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Do you Expect Employees to Contribute?

Do you Expect Employees to Contribute?

author: Lee Buttolph

Are you sick of being the "good idea guy/gal" in your company?  Always having to lead the discussion.  Are you the only one that ever comes up with ideas for improvements?

Well, it is your own damn fault!!! (remember: Fault of the employee is the fault of the manger)

Do you expect your employees to contribute?  Is there not only an expectation but a REQUIREMENT to contribute?  Most bosses let employees wait for them to come up with the ideas and then nod approvingly.

Seth Godin says:

“If you go to bed at night knowing that people are expecting you to initiate things all day the next day, you’ll wake up with a list.” (1)

Here is a great way to operationalize this at your company.  Start "Ideas Wednesday" during the lunch hour.

  1. Buy lunch for your team (pizza works well)
  2. Prior to Wednesday circulate an article (or topic) with questions for people to read prior to the meeting -- article should be something you think could breed discussion (see note below)
  3. Spend 30-60 minutes discussing the article and how your company could adopt the ideas in it
  4. Try to force contentious discussion -- team should not feel comfortable with the ideas
  5. DO NOT DO: Do not talk about day-to-day work -- talk big picture ideas only -- this is a time to grow as a group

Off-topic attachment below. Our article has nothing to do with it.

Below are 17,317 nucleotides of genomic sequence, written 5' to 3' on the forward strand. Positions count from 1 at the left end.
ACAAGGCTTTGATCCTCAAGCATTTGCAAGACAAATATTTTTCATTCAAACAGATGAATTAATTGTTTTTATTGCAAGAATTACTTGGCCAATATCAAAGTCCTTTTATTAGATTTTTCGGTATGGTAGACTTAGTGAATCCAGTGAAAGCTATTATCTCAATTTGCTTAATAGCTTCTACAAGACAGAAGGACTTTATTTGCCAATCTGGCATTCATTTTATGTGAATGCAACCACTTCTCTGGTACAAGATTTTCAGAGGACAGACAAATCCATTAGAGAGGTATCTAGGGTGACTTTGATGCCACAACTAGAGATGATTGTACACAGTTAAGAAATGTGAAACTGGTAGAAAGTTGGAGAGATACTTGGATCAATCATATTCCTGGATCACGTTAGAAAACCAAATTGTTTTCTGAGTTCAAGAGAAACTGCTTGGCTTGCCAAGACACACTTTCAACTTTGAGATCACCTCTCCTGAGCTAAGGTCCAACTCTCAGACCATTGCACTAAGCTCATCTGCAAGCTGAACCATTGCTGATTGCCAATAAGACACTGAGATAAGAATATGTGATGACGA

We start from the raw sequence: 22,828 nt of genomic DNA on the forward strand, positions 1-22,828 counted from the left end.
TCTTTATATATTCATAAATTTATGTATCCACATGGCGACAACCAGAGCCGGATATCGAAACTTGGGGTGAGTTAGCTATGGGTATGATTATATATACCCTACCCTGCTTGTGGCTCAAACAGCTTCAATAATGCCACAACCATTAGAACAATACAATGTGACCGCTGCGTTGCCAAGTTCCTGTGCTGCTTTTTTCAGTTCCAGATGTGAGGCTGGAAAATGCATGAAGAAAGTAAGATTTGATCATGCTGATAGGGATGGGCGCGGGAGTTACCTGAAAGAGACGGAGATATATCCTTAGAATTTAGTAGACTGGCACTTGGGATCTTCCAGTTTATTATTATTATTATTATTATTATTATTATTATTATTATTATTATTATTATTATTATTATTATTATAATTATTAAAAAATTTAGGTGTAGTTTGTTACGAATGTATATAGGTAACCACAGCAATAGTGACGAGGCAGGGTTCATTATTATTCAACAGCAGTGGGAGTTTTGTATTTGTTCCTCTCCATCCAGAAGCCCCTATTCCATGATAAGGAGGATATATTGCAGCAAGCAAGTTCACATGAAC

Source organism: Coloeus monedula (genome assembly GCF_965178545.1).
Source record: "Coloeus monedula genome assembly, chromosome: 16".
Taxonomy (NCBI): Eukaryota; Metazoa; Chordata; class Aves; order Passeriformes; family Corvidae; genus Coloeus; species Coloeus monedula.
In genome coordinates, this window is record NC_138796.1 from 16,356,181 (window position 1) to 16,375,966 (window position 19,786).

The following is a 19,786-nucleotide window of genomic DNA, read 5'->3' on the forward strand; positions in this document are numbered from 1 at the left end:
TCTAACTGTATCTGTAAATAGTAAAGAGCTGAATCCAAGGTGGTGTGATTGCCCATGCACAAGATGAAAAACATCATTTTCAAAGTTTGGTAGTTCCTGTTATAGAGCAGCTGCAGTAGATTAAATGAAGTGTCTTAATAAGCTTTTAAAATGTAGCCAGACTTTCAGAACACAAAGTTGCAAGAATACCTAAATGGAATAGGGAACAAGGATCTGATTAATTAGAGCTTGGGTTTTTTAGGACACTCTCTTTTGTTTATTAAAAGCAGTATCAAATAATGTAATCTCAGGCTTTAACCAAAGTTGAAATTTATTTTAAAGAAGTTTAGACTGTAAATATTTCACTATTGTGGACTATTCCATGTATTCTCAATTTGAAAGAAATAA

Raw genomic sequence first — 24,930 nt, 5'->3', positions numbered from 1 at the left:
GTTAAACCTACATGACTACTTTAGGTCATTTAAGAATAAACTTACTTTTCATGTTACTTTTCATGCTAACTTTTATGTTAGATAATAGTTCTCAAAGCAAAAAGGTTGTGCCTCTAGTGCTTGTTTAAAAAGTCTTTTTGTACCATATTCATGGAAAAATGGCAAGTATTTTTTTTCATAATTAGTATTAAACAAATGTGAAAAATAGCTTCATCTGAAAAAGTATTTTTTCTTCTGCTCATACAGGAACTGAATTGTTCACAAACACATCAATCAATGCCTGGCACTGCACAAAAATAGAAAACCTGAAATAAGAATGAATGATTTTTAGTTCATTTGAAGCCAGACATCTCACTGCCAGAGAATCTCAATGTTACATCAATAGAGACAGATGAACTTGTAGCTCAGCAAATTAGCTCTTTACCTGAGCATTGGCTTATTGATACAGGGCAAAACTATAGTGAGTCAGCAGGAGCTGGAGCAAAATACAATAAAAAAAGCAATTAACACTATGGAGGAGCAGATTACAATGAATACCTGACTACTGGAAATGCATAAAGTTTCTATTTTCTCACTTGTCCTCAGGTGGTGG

6. DO NOT DO: As the boss/leader, do not dominate the conversation -- just keep it flowing with a lot of questions and challenges to the team member's ideas


  1. It is important that employees see that the boss/leader wants them to think about new ideas and how those ideas can make the company better
  2. It is okay if nothing gets implemented from the meeting
  3. If there are good ideas that come out of the meeting GET THEM IMPLEMENTED ASAP so the employees see that the boss isn't all talk


Some advice on the articles.  These should be new ideas that people in your company have never heard of.  My favorite was to bring in articles that described how other companies priced their products (which was totally different than the way we or our industry did it).  I would ask my team to figure out how we could adopt the idea to our company.  I would passionately argue to implement (usually falsely because the pricing idea most likely wouldn't work) and this would get the employees to passionately oppose me.  It is important to make them work through why they were opposed.  It always ended up being a good time.

If you require your employees to always be thinking of new ways to improve your company there is a great chance they will start thinking of new ideas on their own... even outside Ideas Wednesday!


(1) Godin, S. (2015). Poke the Box: When was the Last Time You Did Something for the First Time?. Penguin.